If your company wants to survive “The Great Resignation,” your managers have to take action now.
I’ve been researching and counseling on corporate culture and engagement for three decades, and the “War for Talent” was coined by McKinsey almost 25 years ago. But never have we needed to be more clear on the link between employee engagement and retention. You should send this article to every manager in your organization. Here’s what they need to know…
What Every Manager Needs to Know About Employee Engagement
First, employee engagement is the emotional connection one feels to his employer and its goals. Read that definition again, and notice it doesn’t mention fun, happy or even satisfaction. Engagement has nothing to do with parties, picnics, or balloons on your birthday.
Second, managers account for over 70% of the variance in employee engagement. You might not like it, but the buck stops with you. As the saying goes, “People join a company but leave a boss.” Gallup research shows that if an employee is engaged, it takes more than a 20% pay raise to lure them away; if they are disengaged, they’ll take a lateral offer.
Finally, when people feel engaged (i.e., they actually care about the success of their team and company) they stay in their jobs longer. A lot longer. Research shows that depending on the nature of the industry, highly engaged companies have up to 65% less turnover.
3 Things Managers Can Do This Week to Boost Engagement
Over ten years ago I published the results of an employee engagement study that looked at 10 million workers in over 150 countries. It showed statistically there are 12 primary drivers of engagement, and LEADx revalidated the model last year post-pandemic. Without going into all 12 drivers, here are some of the most impactful ones that can be implemented this week–and I’ve used them myself as I’ve led “Best Place to Work” award-winning companies.
First, focus on “future vision” (.604 correlation to employee engagement). Certainty defeats anxiety, so as much as possible, paint a compelling future vision of the organization (or at least your team). In your weekly huddles, in your one-on-one’s, in your written updates, talk about the mission and vision of the company. Talk about strategic goals and how they will be accomplished. And talk about the “future vision” of each team members’ career and how it will grow as the organization grows. Many managers have big plans for their team members but fail to clue them in on them!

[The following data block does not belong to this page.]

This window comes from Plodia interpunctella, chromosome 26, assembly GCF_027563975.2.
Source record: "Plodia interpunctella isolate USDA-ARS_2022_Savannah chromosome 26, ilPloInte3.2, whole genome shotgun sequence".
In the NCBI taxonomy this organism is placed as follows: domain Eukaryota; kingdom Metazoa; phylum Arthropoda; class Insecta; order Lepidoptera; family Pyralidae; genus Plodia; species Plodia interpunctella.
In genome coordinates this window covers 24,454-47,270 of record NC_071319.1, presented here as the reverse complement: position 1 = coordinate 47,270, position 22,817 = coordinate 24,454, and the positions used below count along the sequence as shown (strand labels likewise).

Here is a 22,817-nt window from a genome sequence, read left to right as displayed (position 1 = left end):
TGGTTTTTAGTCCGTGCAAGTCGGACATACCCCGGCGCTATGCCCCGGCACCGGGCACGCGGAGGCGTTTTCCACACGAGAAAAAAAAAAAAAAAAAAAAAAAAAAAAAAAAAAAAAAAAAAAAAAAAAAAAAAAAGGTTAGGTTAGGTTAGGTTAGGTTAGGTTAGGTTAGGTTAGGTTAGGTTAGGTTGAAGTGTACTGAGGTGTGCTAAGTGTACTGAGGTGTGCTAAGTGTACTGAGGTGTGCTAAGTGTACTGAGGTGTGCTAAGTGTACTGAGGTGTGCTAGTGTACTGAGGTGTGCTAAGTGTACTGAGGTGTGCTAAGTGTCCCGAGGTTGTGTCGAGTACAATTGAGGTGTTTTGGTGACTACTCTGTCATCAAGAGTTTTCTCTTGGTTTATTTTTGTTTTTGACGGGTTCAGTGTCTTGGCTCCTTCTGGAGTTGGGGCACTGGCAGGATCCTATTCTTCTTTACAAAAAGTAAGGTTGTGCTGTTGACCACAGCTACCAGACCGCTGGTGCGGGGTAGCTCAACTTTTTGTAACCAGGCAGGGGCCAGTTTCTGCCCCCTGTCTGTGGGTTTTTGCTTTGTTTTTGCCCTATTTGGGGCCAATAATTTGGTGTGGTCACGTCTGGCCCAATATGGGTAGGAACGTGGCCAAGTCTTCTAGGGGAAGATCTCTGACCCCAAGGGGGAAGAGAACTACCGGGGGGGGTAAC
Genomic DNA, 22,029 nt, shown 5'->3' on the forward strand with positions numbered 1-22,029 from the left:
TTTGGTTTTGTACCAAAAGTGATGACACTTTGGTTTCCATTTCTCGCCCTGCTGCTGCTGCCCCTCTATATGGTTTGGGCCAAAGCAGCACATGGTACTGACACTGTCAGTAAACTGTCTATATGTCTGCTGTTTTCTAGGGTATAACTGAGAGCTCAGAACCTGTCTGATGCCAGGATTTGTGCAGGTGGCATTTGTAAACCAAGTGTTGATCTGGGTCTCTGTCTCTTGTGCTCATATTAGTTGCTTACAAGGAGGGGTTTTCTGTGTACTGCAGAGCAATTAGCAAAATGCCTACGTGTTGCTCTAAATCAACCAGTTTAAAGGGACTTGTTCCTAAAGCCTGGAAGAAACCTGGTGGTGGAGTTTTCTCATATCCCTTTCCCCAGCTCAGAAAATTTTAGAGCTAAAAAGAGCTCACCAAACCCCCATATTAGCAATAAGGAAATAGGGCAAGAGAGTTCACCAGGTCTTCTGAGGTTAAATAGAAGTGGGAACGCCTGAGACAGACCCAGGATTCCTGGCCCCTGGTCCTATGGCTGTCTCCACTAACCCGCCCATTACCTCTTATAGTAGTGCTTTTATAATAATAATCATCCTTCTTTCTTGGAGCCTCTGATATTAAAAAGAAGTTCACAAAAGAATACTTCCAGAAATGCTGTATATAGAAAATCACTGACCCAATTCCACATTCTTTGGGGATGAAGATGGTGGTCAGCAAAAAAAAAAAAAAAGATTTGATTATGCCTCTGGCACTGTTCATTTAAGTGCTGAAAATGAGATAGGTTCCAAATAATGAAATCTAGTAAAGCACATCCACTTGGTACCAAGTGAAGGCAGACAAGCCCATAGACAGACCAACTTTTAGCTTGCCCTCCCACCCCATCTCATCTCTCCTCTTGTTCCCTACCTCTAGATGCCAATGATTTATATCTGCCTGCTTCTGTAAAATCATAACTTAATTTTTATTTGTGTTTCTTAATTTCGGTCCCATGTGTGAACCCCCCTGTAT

Second, show that you care about your team members as people (.509 correlation to engagement). Answer yourself honestly: do you know about your team members’ families? Do you know how and what they’re doing? Do you know how your colleagues spend time when they aren’t working? Do you know what their personal goals are? You can’t fake it, and building relationships takes time. Start this week with simple authentic questions like, “How was your weekend? What are your family’s plans for Halloween? How’s work going–overwhelmed? Challenged?”
Third, show appreciation and offer recognition for those who deserve it (.497 correlation to employee engagement). A simple, sincere thank you goes a long way. You can not over-thank people if it is deserved and genuine. A simple shout-out in a team huddle or privately in a one-on-one will be valued. Acknowledging effort or achievement with a gift card or time off is a nice touch. And a hand-written thank you note is like magic on earth.
Remember, front-line managers are the key to engagement and the secret to increasing retention in every organization. These three simple things don’t take a lot of time or money and provide a solid start for a more robust plan.